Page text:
Woody Allen’s Producer Jack Rollins Dies at 100

Charles Joffe Jack Rollins Woody Allen
Courtesy of B Plus Productions

Longtime comedy producer-manager Jack Rollins, who handled Woody Allen, David Letterman, Billy Crystal, Robin Williams and Lenny Bruce, died Thursday at his home in Manhattan. He was 100.

Rollins, a native of Brooklyn, was a co-producer with the late Charles H. Joffe on many of Allen’s films. The duo managed many of the industry’s top comedy acts starting in the 1960s.

Rollins appeared briefly in Allen’s 1984 film, “Broadway Danny Rose,” in which Allen played a manager of a variety of strange acts — a character he loosely modeled on Rollins.

Rollins and Joffe had producing credits on all of Allen’s films between 1969 and 1993, including “Take the Money and Run,” “Annie Hall,” “Manhattan,” “Bananas,” Sleeper,” “Hannah and Her Sisters,” “Zelig,” “Radio Days” and “Crimes and Misdemeanors.”

Born as Jacob Rabinowitz in Brooklyn, he broke into the business after World War II as a Broadway producer, then founded a talent agency in Manhattan before partnering with Joffe.

His early clients during the 1950s included singer Harry Belafonte, Bruce and the comedy team of Mike Nichols and Elaine May. He began working with a shy Allen in the late 1950s.

“He pushed me to always be deeper, more complex, more human, more dramatic — and not to rest comfortably,” Allen told Eric Lax for his book “Woody Allen: A Biography.”

“Woody wanted merely for us to manage his affairs in a conventional fashion, to better his career as a TV writer,” Rollins told The New York Times in 1985. “Well, we just thought he had the potential to be a triple threat, like Orson Welles — writer, director, actor.”

Rollins was also credited with providing guidance beyond career counseling to his clients, such finding apartments and advising on wardrobes. Emmy-winning producer-director Robert Weide, who worked for Rollins and Joffe in the 1980s and 1990s, told Variety that Rollins combined smarts, gut instincts and kindness in his conduct as a manager.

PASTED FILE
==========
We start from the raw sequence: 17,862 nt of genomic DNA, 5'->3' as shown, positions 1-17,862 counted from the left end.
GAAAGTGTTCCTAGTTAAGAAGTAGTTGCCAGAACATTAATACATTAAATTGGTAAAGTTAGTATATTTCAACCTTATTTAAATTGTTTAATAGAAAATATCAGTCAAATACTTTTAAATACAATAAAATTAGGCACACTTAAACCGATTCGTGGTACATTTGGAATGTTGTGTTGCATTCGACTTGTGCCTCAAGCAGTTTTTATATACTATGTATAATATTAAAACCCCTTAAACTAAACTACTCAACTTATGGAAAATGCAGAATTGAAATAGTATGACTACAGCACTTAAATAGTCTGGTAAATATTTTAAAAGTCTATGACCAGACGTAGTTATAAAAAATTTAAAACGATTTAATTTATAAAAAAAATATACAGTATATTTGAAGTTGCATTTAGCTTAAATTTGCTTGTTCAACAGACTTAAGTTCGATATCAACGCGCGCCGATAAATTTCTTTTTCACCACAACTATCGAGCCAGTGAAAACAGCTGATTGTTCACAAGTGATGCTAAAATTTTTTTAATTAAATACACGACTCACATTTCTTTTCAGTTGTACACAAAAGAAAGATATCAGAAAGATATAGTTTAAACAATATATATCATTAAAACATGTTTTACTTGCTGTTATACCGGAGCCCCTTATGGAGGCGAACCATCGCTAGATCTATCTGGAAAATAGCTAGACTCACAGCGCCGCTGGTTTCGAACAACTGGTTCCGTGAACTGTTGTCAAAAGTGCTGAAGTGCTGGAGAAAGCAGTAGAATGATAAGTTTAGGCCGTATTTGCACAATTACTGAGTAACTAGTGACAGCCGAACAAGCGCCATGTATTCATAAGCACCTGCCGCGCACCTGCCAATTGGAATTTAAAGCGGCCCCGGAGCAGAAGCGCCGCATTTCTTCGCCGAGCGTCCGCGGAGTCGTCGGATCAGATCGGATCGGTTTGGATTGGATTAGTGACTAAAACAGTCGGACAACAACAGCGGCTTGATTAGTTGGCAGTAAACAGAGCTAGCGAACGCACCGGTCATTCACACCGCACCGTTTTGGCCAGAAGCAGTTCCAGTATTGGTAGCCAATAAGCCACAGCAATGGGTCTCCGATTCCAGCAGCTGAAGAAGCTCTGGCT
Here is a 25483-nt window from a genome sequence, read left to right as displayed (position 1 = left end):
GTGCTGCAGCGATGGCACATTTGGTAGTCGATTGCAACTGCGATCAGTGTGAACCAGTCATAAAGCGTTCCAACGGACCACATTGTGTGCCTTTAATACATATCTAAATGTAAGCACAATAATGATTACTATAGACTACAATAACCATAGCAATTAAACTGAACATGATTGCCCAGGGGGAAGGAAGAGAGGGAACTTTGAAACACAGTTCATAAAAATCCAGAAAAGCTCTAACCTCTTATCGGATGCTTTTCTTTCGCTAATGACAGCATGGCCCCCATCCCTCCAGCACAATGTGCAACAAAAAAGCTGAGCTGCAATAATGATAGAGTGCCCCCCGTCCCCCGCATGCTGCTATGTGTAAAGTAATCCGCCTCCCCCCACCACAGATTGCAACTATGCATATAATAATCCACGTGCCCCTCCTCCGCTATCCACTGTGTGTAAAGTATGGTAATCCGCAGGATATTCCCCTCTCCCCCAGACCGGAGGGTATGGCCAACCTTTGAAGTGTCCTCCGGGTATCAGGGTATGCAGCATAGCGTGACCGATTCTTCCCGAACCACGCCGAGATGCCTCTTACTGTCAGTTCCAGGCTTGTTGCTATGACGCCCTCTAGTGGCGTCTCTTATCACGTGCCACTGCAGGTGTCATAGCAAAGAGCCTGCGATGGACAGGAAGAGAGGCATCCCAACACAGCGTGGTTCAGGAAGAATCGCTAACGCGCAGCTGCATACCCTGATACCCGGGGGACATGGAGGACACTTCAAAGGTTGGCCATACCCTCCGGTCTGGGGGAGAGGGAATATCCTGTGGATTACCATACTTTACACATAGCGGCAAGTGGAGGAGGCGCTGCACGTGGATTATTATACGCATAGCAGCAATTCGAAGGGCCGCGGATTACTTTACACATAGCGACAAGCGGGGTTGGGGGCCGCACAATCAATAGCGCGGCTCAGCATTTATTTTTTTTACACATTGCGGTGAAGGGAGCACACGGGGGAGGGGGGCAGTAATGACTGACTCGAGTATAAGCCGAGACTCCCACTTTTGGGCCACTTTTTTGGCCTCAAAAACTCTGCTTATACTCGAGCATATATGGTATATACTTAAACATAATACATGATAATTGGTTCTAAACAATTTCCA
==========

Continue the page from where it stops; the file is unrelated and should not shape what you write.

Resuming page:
“There aren’t too many managers who have all three attributes,” Weide said. “Jack was a real mensch — kind of like this giant sequoia in the redwoods. For a lot of us, the wind is out of our sails today.”

Weide interviewed Rollins extensively for “Woody Allen: A Documentary,” a two-part film for the American Masters series on PBS, which aired in 2011. He said that Rollins remained vibrant during April’s surprise celebration of his 100th birthday, organized by his daughters.

Weide noted that Rollins and Joffe taking on producer roles in Allen’s movies was a pioneering move, done to protect their client’s interests.

Rollins also managed the late Robin Williams starting in the late 1970s, bringing order and structure to the former street mime’s somewhat chaotic performances and helping him score a breakthrough role on “Mork and Mindy.” Other clients included Robert Klein, Dick Cavett, Jimmy Tingle, Diane Keaton, Paula Poundstone and Martin Short.

Rollins was the executive producer of “Late Night With David Letterman” on NBC from 1982 to 1992, when Letterman moved to CBS. He retired that year.

Even after Rollins retired, Allen continued to give him executive producer credits on his films, including last year’s “Magic in the Moonlight.”

Allen said in a statement on Rollins: “He was one of the very few people in my life who lived up to the hype about him. All the stories about how great Jack Rollins was are true.”

He remained modest about his achievements, sometimes saying, “I have a talent for noticing other talent” when asked to explain his success.

Rollins changed his name to Jack Rollins in the late 1930s and spent most of World War II in India.

He is survived by three daughters, Susan, Hillary and Francesca, and four grandchildren.

(pictured, Charles Joffe, left, Jack Rollins, center, Woody Allen)

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  1. Chris says:

    A self-made man who more than made his mark. And, despite all his success, he was a truly great guy.

  2. Bill B. says:

    Impressive career.

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